“A lot of people don’t recognize that even if they were raised atheist or they are a nonbeliever, religion is so deeply embedded in our culture that it influences them,” says media and religion PhD student Ashley Campbell. Her podcast, Holy Media, explores the places—from horror films to the presidential inauguration—where religion is hiding in plain sight.

Hoover and Echchaibi say students exposed to the center walk away with a unique skill set that can help them advise faith groups trying to navigate the changing media landscape, or report on the subject with more authority. It also opens the door for them to experience film, music, theater, dance and popular culture via a new lens.

“This thing called religion is going to be a more powerful and influential force in our culture and media in the coming decades,” Hoover says. “It is not going away, so it’s important for us all to try to understand it.”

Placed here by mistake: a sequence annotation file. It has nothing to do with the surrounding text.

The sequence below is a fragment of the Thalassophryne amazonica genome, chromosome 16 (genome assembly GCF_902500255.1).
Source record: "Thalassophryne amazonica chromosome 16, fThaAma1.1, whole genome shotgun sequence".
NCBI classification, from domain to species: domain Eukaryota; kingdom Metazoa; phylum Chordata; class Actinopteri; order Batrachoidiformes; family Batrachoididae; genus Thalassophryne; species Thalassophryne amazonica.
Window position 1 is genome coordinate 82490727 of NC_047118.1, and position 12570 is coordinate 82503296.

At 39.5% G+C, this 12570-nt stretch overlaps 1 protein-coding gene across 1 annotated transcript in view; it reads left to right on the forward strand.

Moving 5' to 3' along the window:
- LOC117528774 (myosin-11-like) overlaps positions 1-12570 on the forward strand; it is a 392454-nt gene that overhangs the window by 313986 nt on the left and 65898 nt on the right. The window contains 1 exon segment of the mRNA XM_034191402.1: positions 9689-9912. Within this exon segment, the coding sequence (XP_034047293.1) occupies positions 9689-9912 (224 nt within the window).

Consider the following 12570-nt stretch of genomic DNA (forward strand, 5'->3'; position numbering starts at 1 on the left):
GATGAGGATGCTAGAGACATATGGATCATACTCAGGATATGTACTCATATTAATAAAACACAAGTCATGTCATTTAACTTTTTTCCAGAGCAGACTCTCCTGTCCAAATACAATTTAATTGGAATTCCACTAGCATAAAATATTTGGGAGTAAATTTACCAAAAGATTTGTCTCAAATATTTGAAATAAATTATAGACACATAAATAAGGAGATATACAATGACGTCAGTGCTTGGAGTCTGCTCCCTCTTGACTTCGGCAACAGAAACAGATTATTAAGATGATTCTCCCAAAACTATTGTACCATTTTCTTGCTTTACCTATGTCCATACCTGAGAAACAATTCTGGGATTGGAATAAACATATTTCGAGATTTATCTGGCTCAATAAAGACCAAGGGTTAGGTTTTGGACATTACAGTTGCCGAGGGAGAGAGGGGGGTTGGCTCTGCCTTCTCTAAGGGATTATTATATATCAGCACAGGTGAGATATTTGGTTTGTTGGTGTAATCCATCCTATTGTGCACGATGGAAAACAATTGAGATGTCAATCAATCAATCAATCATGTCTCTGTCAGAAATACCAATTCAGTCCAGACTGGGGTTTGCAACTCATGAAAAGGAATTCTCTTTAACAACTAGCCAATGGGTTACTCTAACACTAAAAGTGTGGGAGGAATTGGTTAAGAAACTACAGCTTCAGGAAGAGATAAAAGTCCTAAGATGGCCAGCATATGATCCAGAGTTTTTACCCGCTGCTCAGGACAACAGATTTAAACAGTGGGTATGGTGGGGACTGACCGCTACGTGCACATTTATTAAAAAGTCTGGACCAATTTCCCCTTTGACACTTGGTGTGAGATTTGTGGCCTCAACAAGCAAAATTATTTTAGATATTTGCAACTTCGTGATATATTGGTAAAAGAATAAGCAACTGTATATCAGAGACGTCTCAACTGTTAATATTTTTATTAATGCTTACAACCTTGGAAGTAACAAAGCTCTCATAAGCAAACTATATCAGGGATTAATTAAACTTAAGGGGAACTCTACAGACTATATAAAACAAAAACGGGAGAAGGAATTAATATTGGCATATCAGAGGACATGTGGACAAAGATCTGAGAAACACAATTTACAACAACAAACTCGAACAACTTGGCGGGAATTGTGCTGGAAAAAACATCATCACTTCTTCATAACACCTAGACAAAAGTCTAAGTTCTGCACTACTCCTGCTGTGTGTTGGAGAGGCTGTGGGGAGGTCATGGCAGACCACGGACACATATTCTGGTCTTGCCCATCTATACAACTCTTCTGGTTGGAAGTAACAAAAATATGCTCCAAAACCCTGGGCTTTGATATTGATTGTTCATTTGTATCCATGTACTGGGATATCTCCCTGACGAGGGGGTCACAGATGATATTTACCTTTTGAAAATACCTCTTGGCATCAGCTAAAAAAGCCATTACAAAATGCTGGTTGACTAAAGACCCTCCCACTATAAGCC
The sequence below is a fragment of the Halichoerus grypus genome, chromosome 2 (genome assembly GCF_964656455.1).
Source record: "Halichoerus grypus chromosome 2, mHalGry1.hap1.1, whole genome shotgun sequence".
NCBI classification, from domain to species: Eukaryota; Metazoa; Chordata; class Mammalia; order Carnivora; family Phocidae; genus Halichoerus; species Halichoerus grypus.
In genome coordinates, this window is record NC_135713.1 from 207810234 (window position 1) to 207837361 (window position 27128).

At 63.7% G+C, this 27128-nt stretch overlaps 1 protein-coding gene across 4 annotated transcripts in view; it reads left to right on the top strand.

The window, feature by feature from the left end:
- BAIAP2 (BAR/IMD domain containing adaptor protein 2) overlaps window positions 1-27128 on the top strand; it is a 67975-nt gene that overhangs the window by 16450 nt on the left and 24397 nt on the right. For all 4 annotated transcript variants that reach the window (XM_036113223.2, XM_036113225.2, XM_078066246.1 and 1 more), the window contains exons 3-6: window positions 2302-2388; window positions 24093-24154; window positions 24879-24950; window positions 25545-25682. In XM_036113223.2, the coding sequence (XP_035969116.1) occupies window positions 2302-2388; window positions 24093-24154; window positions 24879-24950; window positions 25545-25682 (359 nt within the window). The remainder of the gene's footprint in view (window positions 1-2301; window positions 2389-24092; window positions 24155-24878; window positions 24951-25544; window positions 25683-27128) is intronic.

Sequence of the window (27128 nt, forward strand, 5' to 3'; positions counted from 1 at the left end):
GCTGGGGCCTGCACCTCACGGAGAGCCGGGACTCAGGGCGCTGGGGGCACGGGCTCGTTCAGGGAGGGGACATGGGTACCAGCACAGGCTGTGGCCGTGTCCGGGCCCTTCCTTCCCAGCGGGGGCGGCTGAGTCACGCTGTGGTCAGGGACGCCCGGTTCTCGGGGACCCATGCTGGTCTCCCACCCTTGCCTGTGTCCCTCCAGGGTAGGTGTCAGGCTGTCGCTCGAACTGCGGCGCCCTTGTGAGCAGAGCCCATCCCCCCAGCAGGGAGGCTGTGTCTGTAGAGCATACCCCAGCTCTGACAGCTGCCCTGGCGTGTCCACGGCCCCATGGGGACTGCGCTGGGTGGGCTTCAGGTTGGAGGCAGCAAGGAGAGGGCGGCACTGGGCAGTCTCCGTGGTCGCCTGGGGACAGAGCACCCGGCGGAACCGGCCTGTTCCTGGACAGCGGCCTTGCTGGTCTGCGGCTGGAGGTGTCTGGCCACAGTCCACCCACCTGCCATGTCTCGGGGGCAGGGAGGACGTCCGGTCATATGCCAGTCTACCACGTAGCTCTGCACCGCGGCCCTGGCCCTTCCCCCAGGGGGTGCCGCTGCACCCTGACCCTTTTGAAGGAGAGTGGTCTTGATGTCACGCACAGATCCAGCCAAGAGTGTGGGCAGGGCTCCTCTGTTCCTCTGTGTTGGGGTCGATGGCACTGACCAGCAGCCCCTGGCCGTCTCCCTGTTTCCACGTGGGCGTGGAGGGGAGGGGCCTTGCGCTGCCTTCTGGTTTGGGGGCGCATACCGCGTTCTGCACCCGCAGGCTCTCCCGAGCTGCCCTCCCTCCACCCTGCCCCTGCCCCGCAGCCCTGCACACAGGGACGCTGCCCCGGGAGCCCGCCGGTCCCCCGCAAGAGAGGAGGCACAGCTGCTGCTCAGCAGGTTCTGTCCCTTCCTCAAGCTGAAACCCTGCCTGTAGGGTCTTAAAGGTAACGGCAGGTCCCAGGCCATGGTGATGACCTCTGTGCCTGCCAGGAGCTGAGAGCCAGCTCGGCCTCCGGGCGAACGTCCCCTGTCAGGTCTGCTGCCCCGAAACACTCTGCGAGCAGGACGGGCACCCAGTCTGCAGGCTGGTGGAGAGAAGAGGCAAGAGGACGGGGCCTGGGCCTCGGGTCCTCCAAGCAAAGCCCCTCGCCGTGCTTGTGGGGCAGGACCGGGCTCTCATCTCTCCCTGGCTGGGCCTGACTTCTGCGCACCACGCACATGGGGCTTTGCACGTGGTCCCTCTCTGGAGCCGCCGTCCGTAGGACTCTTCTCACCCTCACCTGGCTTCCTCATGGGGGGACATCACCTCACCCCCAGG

Echchaibi agrees: “Religion remains intimately wrapped up in our daily life, our politics and our popular culture. If you have any doubts, just look at how faith was central in the Masterpiece Cakeshop case, how religious beliefs are often invoked in our immigration policy, and how Colin Kaepernick’s protest and philanthropy are deeply animated by his spiritual convictions. Simply look at his tattoos.” 

  1. 1956

    The Ten Commandments

  2. 1966

    Time magazine cover: Is God Dead?

    Time cover
  3. 1974

    Jim & Tammy Faye Bakker: The PTL Club

    PTL Club
  4. 1986

    Madonna's tour

    Madonna header
  5. 2009


  6. 2011

    The Book of Mormon

  7. 2011

    Confession app

    iPhone app
  8. 2018

    Colin Kaepernick: Nike ad